A significant change in NFPA 72, The National Fire Alarm Signaling Code, became effective Jan. 1, 2014. That is the 520Hz low frequency audible fire alarm signal is required in certain sleeping areas of newly constructed spaces, such as hotel guest rooms and dormitory sleeping rooms.
What does this change mean for you, the installing life-safety contractor? The short answer is: It depends. And confusion regarding the wording in the 2010 and 2013 editions of NFPA 72 is partly to blame for the difficulty in providing a definitive answer. Let’s seek some clarity.
Chapter 18 Addresses Sleeping Areas
Section 22.214.171.124 of NFPA 72: 2010 requires that after Jan. 1, 2014, the low frequency audible fi re alarm signal be provided in areas to wake people sleeping in occupancies having a protected premises (building) fire alarm system. The Chapter 18 committee chose to apply the requirement to all sleeping areas — not just those where occupants have self-identified as having a hearing impairment. This was done intentionally for several reasons. For example, many people may not know they have a hearing impairment. In addition, the low frequency signal has proven very effective at waking children under the age of 10 and people with alcohol impairments.
In NFPA 72: 2013, the Chapter 18 text was changed slightly to clarify that the low frequency requirements were intended to “awaken” people who are sleeping only. The low frequency signal is not required in the hallway of a hotel or dormitory, but it is required in hotel guest rooms.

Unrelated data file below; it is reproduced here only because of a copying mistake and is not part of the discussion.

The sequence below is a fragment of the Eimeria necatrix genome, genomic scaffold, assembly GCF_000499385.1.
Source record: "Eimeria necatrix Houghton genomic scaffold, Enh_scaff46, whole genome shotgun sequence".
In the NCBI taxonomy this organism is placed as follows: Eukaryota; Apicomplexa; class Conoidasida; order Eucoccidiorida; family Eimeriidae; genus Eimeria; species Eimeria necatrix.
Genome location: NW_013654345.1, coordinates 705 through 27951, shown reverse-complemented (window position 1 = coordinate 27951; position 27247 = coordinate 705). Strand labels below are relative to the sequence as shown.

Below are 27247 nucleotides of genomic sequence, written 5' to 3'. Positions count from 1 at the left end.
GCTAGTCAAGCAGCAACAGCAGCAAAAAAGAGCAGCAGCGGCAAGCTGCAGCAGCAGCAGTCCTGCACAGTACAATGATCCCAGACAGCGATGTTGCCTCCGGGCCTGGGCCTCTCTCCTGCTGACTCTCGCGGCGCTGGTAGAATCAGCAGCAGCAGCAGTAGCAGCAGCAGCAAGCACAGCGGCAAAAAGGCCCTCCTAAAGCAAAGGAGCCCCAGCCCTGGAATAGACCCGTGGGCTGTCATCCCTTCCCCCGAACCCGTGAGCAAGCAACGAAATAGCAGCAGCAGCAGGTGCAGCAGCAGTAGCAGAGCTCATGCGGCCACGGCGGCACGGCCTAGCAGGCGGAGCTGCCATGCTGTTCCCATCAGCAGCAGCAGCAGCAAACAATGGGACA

The low frequency tone benefits not only the hard of hearing, but also children, deep sleepers, and people impaired by alcohol or medications. The tone gives these individuals a higher chance of waking when a fi re occurs. In fact, studies have shown the low frequency signal is six to 10 times more effective at waking children, heavy sleepers and people with hearing loss than current high-pitched sounders, which operate at around 3kHz.
Specifically, the 520Hz low frequency signal is often required in the sleeping areas of these types of buildings:
- College/university dormitories
- Retirement/assisted-living facilities (without trained staff responsible for waking up patients)
As a result, any of these new buildings with sleeping areas will now need to include low frequency sounders as part of the fire and life-safety system. The requirement may extend to those that are upgrading or retrofitting existing fire and life-safety systems within those types of buildings.
What about sleeping accommodations in occupancies such as hospitals and detention or correctional facilities? These applications do not require low frequency sounders. In a hospital, a low frequency tone could unnecessarily awaken patients, which would be detrimental to their care. Instead, a standard audible fire alarm signal notifies staff members who will then awaken and relocate patients who are in danger. Regular, required fire drills prepare staff members in the case of an emergency.
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